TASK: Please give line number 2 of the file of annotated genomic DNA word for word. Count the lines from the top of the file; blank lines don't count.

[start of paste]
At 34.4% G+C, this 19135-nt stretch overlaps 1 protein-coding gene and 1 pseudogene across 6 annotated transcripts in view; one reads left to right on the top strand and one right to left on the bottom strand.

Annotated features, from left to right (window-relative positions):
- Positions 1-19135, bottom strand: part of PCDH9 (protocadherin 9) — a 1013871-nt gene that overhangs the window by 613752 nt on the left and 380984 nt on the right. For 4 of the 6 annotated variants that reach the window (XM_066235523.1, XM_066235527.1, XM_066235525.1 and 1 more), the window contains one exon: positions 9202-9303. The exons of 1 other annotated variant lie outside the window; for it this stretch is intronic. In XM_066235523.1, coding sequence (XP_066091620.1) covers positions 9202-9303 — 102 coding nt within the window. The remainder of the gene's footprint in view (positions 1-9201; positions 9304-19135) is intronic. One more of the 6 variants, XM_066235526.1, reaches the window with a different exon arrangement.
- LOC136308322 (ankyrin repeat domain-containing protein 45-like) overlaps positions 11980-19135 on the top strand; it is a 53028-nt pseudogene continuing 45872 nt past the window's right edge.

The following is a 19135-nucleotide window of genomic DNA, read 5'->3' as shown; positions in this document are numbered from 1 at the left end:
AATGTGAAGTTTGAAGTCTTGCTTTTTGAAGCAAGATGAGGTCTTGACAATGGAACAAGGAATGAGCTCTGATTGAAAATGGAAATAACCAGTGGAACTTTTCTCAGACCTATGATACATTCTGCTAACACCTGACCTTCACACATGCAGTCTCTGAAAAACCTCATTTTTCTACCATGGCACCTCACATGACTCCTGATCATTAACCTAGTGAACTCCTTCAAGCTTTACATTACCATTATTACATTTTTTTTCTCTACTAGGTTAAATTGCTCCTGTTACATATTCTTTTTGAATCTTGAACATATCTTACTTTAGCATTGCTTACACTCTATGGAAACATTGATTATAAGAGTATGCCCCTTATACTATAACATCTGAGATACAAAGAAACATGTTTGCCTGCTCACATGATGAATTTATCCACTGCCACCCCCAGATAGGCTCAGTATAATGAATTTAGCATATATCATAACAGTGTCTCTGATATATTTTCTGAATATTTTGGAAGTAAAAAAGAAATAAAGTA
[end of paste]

Annotated features, from left to right (window-relative positions):